Ken ended up making a documentary film about piano teachers. He filmed teachers all over the country.
“They’re amazing characters, including Eileen McCollum in Crosshaven.”
The casting process is vitally important for Ken’s documentaries.
“They’re all human stories. There has never been a huge amount at stake in my films. They’re not issue-driven. I celebrate the ordinary in many respects. My films are very gentle. A lot of documentary makers obviously go after the harder story but I tend to want to celebrate characters, to try to find the drama there.
“To be honest, it’s a more complicated sell when I’m looking for support and financial backers because the potential seems less obvious. I’ve only ever worked with wonderful people who jump off the screen. Audiences love them. Invariably, my film-making comes down to the people I find.”
Ken half-jokingly refers to himself as the ‘black sheep’ of his family.
“My two brothers are farmers and my sister was a teacher. I’m the only one that went into a kind of creative profession.”
Ken came out as gay when he was 21. “I was very lucky because my friends and parents accepted it very early on. I think they guessed it. I didn’t have a difficult story. I wish there was a bit of a story, but there isn’t.”
What is Ken’s advice to young people wanting to break into the film industry?
“There are so many different ways into the industry. I think ultimately you need passion and commitment because it’s a long old road. Unlike a lot of professions where you can see what the horizon holds, it’s more complicated and there are definitely a lot of lows with the highs. You get a lot of setbacks. But once you start producing and you have an integrity and an honesty and hopefully originality, people will begin to understand you and appreciate what you have to say to the world. Finding that is the most important aspect.”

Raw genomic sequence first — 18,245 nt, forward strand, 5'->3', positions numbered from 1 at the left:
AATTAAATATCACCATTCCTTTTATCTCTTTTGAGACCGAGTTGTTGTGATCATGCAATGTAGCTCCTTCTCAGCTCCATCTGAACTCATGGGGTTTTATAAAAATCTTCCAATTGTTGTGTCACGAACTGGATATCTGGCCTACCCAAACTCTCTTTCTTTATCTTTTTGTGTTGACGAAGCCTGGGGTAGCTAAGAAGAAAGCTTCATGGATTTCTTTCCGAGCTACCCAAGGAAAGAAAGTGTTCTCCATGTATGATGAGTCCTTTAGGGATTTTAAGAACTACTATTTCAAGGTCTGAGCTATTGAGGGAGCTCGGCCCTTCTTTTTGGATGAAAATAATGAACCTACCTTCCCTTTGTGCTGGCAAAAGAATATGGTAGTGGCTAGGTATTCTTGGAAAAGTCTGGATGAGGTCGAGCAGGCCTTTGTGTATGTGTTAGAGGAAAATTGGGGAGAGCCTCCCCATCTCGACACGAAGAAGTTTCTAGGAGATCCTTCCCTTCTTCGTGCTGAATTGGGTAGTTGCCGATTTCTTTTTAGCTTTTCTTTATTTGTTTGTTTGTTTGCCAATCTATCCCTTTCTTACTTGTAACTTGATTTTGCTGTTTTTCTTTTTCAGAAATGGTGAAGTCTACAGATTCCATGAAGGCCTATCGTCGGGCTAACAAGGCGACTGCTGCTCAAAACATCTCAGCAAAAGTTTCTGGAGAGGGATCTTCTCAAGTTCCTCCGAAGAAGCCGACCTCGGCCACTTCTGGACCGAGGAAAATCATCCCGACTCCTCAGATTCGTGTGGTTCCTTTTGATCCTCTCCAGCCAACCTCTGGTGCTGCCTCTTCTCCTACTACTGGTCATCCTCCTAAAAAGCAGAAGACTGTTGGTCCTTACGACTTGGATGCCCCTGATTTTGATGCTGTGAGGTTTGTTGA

Ken says he is lucky that he’s not totally relying on outside funding.
“I only go to Screen Ireland and they have been remarkably supportive of me over the years. But I’m not prolifically chasing funding as I have the commercials. I’m not knocking on the door looking for funding. When I do need it, I’m normally in a good position.”
MORE ABOUT THE FESTIVAL
First Cut! Youth Film Festival is an annual event dedicated to showcasing new films by young filmmakers. It takes place at the Mall Arts Centre in Youghal and The Regal Cinema, Co. Cork.
It provides young filmmakers between the ages of 12 and 24 with a platform for screening their short films. It is committed to ensuring that these screenings take place in a friendly and vibrant atmosphere where young people can meet and mingle with like-minded peers and share their passion for making films.
Whether working individually or as part of a school or youth group, panel discussions with participating filmmakers allow young audiences to take inspiration from the experiences of their contemporaries.
Prizes awarded during the festival include the Youth Advisory Council prize, Best Film, Best Director, Best Young Adults Film, Best Schools Film, Best Animation, Best Music Video and Best Documentary.
First Cut! also offers workshops and presentations by professional filmmakers at the cutting edge of Irish cinema.
Festival audiences have had the opportunity to listen to and engage with top-tier directors including the Oscar-nominated Nora Twomey (The Breadwinner) and Peter Foott, creator of the successful The Young Offenders film and series. In 2018, Cartoon Saloon’s Mark Mullery, technical director of The Breadwinner, was the festival’s special guest. He gave a presentation on that renowned Kilkenny-based animation studio and a glimpse into the making of The Breadwinner.